A Gas Giant Was Transformed Into an Earth-Sized Core With a Planetary Atmosphere

Planets that tread too close to host stars get second chances, after all.
Brad Bergan

Scientists using NASA's Hubble Space Telescope just found evidence that an intriguing, rocky exoplanet called GJ 1132 b may have transformed from a gas giant into an Earth-sized core, and then amassed a second, planetary atmosphere from volcanic activity — according to a recent study shared on a preprint website.

This is the first detection of a "secondary atmosphere" beyond our solar system — and it could have substantial ramifications for other exoplanets.

Hot magma gave this Earth-sized planet a second chance

The planet orbits a red dwarf star 41 light-years from Earth, and — while it shows notable parallels to our planet — the differences are more gripping. This is a planet with a smoggy, hazy atmosphere filled with a toxic cocktail of hydrogen, methane, and hydrogen cyanide.

Yes, cyanide.

Scientists used NASA's Hubble Space Telescope to uncover evidence that this planet's current atmosphere was not its 'first time.' The original atmosphere was initially blasted away from deadly radiation from GJ 1132 B's parent red-dwarf star.

The planet's second atmosphere is thought to have formed from volcanism — specifically, as molten lava under the surface continually oozes up through volcanic fissures, gases firing through the cracks serve as a consistent source of replenishment to the planet's "secondary atmosphere," without which this one, too, would be stripped away by the host star.

Planets dangerously close to host red dwarf stars can regenerate atmospheres

Scientists think the distant exoplanet began as a gas world — smaller than Neptune, but several times the diameter of Earth and awash in a primordial hydrogen-helium atmosphere. But the initial atmosphere was lost due to its hot and young host star — which stripped the "sub-Neptune" planet down to its Earth-sized core in a short time.

The scientists based this analysis on a combination of direct observational evidence and inference via computer modeling — which suggested the aerosol haze is similar to photochemically produced hydrocarbons: what we call smog on Earth.

"It's super exciting because we believe the atmosphere that we see now was regenerated, so it could be a secondary atmosphere," said study co-author Raissa Estrela at NASA's Jet Propulsion Laboratory (JPL) in Southern California, according to a Phys.org report. "We first thought that these highly irradiated planets could be pretty boring because we believed that they lost their atmospheres. But we looked at existing observations of this planet with Hubble and said, 'Oh no, there is an atmosphere there.'"

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These findings — which will be published in a forthcoming issue of The Astronomical Journal —could transform our expectations for planets outside of our solar system.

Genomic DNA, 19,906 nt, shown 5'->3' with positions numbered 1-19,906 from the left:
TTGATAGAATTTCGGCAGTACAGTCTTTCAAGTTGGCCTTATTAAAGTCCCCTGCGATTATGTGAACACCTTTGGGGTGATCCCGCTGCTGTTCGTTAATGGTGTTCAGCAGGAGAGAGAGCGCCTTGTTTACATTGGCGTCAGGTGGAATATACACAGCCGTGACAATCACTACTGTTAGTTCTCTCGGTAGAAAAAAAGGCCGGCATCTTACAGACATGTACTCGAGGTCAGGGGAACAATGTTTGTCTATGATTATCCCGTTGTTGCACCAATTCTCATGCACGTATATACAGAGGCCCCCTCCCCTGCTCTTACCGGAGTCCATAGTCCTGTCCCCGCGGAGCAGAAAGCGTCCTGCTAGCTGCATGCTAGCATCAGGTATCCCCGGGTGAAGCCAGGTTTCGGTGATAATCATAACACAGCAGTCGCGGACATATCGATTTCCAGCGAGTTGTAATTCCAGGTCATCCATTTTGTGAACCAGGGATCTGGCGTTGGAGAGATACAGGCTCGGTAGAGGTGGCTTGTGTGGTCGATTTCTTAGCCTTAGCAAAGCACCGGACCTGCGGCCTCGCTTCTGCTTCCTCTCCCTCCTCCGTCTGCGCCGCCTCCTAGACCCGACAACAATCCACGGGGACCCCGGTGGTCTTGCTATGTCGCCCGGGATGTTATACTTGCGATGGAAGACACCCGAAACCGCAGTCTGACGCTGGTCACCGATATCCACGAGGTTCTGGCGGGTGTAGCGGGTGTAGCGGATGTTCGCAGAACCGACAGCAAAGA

"How many terrestrial planets don't begin as terrestrials? Some may start as sub-Neptunes, and they become terrestrials through a mechanism that photo-evaporates the primordial atmosphere," said the study's lead author Mark Swain of JPL, in the Phys.org report. "This process works early in a planet's life, when the star is hotter."

Once the star cools off, the planet is left there, in whatever final state it's reached, explained Swain. "So you've got this mechanism where you can cook off the atmosphere in the first 100 million years, and then things settle down. And if you can regenerate the atmosphere, maybe you can keep it."

GJ 1132 b is tidally-locked with its host star, like the moon to Earth

Obviously, the toxic mix of GJ 1132 b's atmosphere makes it grossly uninhabitable for humans. But it's also so close to its host red-dwarf star that it executes an orbit in just 1.5 days, and is even tidally locked — with the same face of the surface to the star forever, just like the moon's "face" faces us.

"The question is, what is keeping the mantle hot enough to remain liquid and power volcanism?" asks Swain in the report. "This system is special because it has the opportunity for quite a lot of tidal heating."

Tidal heating is what happens when a rocky body is squeezed and stretched by its host body during orbit — similar to Jupiter's volcanically-active moon, Io — resulting in a "pumping" action that heats the interior of the planet for a long time.

While GJ 1132 b is not friendly to human life, it has a lot to teach us about how exoplanets evolve — especially around red dwarf stars, which are thought to be the most abundant in our galaxy. And, when NASA's James Webb Space Telescope begins its mission, it could give scientists a glimpse of the planet's surface. "If there are magma pools or volcanism going on, those areas will be hotter," said Swain. "That will generate more emission, and so they'll be looking potentially at the actual geologic activity — which is exciting!" It is.

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